Sitting in the foyer of the Citibank building in Canary Wharf, where the trains have no drivers and the supermarkets no checkout staff, Scotland seems a long way away. For many in the independence movement the heart of Britain’s financial industry is the antithesis of everything they want to see in a country.
A few miles north, in trendy Hackney (the hipster who attempted a citizen’s arrest on Tony Blair and wrote about it in the Guardian walked past me with his girlfriend) the Olympic park and its adjoining shopping centre lie on one side, on the other former warehouses converted into breweries and arts centres. A woman from the Green Party of England and Wales offers me an anti fracking leaflet and the bar is selling bottles of Schiehallion.
Down the road in Shoreditch there’s a festival going on of ‘Nordicana’. I don’t go – it’s 25 quid a ticket – but if I had I’d have been able to eat Scandinavian food and ask fawning questions of the stars of Borgen, The Killing and The Bridge. We would probably have talked about how edgy the shows were and how lovely the cakes in the café are, like watching the Wire with a grab bag of American popcorn and a Budweiser.
If you really want genuine though go a few miles further east still, to Upton Park at the flashpoint between what remains of East London’s white working class mixed with monied and hair-gelled Essex fringe dwellers and the vibrant South-Asian communities that have made Green Street and the area around West Ham’s stadium their own. Inside it might still be 1980 – there isn’t an Asian face to be seen and men wear long coats and caps over impressively engineered haircuts. In front of me David James does a TV spot. Bobby Moore looks on, England is intact and unchanging. West Ham are one of the best clubs in the country. Men stand smoking in the toilets under the banks of seating, convinced of the superiority of their team like Celtic fans living in 1967. The only Bridge they worry about is the Chelsea one.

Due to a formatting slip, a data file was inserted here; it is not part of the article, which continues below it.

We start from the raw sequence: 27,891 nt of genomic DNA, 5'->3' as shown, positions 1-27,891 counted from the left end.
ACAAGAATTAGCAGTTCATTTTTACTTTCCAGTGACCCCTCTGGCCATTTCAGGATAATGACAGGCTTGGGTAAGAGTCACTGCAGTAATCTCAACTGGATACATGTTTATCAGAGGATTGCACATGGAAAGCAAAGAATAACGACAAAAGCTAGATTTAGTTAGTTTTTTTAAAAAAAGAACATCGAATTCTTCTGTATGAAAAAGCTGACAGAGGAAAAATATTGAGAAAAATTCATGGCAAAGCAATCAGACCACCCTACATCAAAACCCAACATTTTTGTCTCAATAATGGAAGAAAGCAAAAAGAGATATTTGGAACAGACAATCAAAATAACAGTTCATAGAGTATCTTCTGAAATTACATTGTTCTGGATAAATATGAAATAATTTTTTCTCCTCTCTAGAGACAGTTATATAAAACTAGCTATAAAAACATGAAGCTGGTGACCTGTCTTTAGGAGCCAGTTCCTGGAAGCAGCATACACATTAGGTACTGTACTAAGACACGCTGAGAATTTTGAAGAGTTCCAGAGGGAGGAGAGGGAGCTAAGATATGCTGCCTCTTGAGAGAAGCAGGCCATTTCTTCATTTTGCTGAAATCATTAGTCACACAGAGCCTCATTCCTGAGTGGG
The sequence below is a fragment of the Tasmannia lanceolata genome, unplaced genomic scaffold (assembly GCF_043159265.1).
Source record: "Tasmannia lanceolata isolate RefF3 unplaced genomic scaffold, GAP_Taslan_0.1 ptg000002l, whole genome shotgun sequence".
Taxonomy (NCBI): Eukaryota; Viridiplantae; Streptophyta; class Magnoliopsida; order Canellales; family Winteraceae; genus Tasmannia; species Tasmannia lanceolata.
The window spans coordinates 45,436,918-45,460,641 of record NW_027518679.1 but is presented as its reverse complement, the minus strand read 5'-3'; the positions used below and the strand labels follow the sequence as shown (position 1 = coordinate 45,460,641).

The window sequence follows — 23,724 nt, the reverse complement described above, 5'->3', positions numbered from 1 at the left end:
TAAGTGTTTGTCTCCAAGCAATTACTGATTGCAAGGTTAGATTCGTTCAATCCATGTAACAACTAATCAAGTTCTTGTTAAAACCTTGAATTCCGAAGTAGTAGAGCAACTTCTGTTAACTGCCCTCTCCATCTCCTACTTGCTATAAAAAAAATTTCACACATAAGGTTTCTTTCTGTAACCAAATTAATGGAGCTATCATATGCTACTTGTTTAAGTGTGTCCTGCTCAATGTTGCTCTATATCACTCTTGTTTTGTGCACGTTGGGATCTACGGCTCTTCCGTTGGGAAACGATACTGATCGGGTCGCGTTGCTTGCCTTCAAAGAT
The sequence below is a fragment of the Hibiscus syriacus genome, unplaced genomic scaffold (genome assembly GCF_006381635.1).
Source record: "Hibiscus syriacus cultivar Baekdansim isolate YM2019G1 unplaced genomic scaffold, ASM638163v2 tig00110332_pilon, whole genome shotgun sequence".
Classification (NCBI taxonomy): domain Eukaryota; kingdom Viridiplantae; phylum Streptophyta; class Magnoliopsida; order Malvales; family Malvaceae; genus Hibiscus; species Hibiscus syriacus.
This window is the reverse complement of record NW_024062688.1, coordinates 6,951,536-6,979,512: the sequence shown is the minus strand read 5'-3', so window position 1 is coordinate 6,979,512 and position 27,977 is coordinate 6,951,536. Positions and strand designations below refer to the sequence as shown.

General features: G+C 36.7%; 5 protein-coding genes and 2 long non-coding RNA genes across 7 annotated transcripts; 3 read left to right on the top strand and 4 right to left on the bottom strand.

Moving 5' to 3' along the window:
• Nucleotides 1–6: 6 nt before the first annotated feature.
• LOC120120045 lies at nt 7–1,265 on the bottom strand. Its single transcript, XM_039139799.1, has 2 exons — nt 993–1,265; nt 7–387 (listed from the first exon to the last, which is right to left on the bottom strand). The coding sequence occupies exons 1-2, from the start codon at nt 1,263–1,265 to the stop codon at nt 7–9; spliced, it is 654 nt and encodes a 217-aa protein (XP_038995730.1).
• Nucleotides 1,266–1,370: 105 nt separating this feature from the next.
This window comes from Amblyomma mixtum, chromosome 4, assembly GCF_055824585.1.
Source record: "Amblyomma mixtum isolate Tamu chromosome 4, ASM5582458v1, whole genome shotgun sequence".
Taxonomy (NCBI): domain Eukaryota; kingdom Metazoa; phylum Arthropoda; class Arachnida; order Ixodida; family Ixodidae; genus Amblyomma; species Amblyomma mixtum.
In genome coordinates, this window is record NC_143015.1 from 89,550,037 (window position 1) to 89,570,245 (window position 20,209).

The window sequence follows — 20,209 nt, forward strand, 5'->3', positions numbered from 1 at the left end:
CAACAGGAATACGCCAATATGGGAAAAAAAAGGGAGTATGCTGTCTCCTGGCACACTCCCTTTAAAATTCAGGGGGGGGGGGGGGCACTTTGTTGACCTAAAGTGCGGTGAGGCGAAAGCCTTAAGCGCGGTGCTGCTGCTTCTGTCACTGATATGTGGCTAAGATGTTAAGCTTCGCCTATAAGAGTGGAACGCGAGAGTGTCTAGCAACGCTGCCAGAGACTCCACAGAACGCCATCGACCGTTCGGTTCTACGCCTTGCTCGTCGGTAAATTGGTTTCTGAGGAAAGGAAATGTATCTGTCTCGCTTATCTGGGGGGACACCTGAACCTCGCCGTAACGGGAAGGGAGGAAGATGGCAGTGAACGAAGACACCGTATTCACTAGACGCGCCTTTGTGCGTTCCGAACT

Then out again, the Olympic park on the horizon. It could almost be the East End of Glasgow, but instead of getting ready for the Commonwealth Games the workmen are trying to erase the Olympics and replace it with ‘regeneration’, expensive flats and transport for commuting south to Canary Wharf and west into the City. In modern Britain this is what prosperity is. Scotland wants London’s immigrants and it wants its wealth. It wants its global profile. In many ways it wants to exist as the British Isles’ other city state. It wants the finance and the business growth, the arts scene and the airport hub. It wants Nordic lifestyle but without too much hard thought given to how or why. Are these the right things to want? For some, perhaps. If Scotland wants London without the geographical inconvenience of a flight or a train ride, but we should be careful. My company is forthright about the shortcomings. As we stand at the automated checkouts of a Sainsbury’s in Holborn packed with high-heeled young professionals shoving gourmet ready meals into expensive bags, all she wants is to move back to Glasgow, “the most beautiful city in the world.”